The type of disability insurance policy that you have may affect your rights and obligations under the contract and law. Typically, disability insurance policies will fall into one of three categories, based on how the policy was obtained: private, group, or association. It is important to understand what type of policy you have before pursuing a claim or attempting to fight a delay or denial of your benefits.
A “Private” policy (also referred to as an “Individual” policy) is usually purchased by an individual, through a private insurance agent or directly from the insurance company. It is not offered to the individual due to his/her involvement in a particular group or as a result of his/her employment. Typically, insurance companies and agents will target business owners and high income professionals to purchase these policies or they may be offered as a supplement to other disability insurance policies or when purchasing other insurance products. Of the three categories, the premiums for private policies are usually the most expensive, as the risk of insuring these policies are not shared among a larger group. Moreover, these policies usually contain more beneficial language to claimants, as there is more flexibility in the type and amount of coverage that an individual may purchase.
If your insurance company delays or denies your claim under the policy, you have a right to bring a lawsuit in a civil court. You may seek all past and current benefits due under the policy, as well as costs, interest, and attorneys’ fees incurred as a result of the delay in payment or denial of your claim. Moreover, if your insurance company engaged in bad faith claims handling practices, you may also be able to obtain punitive damages if available under your state laws. The ability to hold an insurance company accountable for their unfair and deceptive practices can be a powerful tool. At the same time, because private policies can result in significant liability for an insurance company, these claims are often highly scrutinized. Understanding your rights and obligations is essential in applying for benefits and fighting a delay or denial of a claim.
A “Group” policy is often provided to an individual as part their employee benefit package and as such typically falls under the Employee Retirement Income Security Act of 1974 (“ERISA”), a federal law, which governs how disputes can be resolved. There are a few exceptions, which render certain employer provided policies exempt from ERISA and thus, subject to state law (see the Private policy section above). Your employer may pay all or part of your premiums or you may pay 100% of your premiums as a deduction from your paycheck.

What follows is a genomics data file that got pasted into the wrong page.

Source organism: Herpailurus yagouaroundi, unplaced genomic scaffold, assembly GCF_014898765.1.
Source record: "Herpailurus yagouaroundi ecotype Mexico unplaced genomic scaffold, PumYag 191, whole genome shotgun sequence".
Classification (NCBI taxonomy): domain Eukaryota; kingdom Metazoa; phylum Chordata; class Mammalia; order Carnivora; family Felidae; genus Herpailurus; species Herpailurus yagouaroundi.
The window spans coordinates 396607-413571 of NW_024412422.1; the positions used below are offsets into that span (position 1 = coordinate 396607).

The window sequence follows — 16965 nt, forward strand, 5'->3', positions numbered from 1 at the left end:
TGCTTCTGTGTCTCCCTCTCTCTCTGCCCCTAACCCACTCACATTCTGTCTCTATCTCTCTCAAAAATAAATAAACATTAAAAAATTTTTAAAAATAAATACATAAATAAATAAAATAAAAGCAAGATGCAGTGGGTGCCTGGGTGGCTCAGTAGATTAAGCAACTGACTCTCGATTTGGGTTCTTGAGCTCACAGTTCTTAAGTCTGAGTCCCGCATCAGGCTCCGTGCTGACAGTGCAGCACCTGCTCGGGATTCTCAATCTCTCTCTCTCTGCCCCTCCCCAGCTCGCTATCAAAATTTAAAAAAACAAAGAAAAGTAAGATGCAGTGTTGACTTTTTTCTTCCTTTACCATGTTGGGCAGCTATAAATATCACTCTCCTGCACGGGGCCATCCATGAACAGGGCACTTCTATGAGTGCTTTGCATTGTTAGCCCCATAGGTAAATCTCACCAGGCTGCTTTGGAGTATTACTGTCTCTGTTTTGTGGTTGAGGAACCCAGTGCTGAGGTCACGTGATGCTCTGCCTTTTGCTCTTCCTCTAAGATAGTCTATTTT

An ERISA governed policy limits the options that you have if your claim is delayed or denied. This is an extremely complicated area of the law and provides very strict guidelines and deadlines for claimants to meet when filing his or her appeal. Missing these deadlines and not abiding by the guidelines can be extremely detrimental to your claim and your future rights at trial. Unlike private disability insurance claims, if you fail to submit all of your information to your insurance carrier prior to or during your appeal, you will likely be forever barred from bring forth any new information at trial if your insurance company denies your appeal. Thus, you must essentially prepare your claim for trial during your ERISA appeal. This means that you must gather all of the evidence that you would want to submit at trial such as medical evidence, expert medical and vocational opinions, and testimony from your friends, family, and co-works that understand how your condition limits your abilities and put it forth in your ERISA administrative appeal. An experienced attorney may make all the difference in apply for benefits or appealing a denial of your claim. If the denial is upheld after you submit all required administrative appeals, you may then file a lawsuit. However, state insurance laws are preempted by ERISA and thus, even if your state has a punitive damages statute, you will not be able to seek such damages, even if you are successfully in overturning the denial in court and there is clear evidence of the insurance companies unfair and deceptive claims practices. Thus, insurance companies often aggressively fight these claims, as there is little accountability for bad faith claims handling practices.
The third category are policies purchased through an “Association.” Often, insurance companies will sell a professional association disability insurance policies, which they can in turn, sell to their members. The premiums for Association policies typically increase with the age of the member or his/her years of practice in the profession. Obtaining a disability insurance policy through an association may provide a discount for members, but there are usually strict limits on the discounts and the insurance company may eliminate the discount at its discretion. Likewise, there is much less flexibility in the amount of coverage or the wording of the policy provisions that members are able to purchase. Thus, the policy language is typically less beneficial to claimants under Association policies and there are often strict limitations on what types of claims are covered and on the duration of benefits for certain conditions.
The type of disability insurance policy that you have may affect your rights and obligations under the contract and law. Consulting an experienced attorney prior to filing a claim or after a delay or denial of benefits can mean the difference between obtaining your benefits and unknowingly destroying your claim.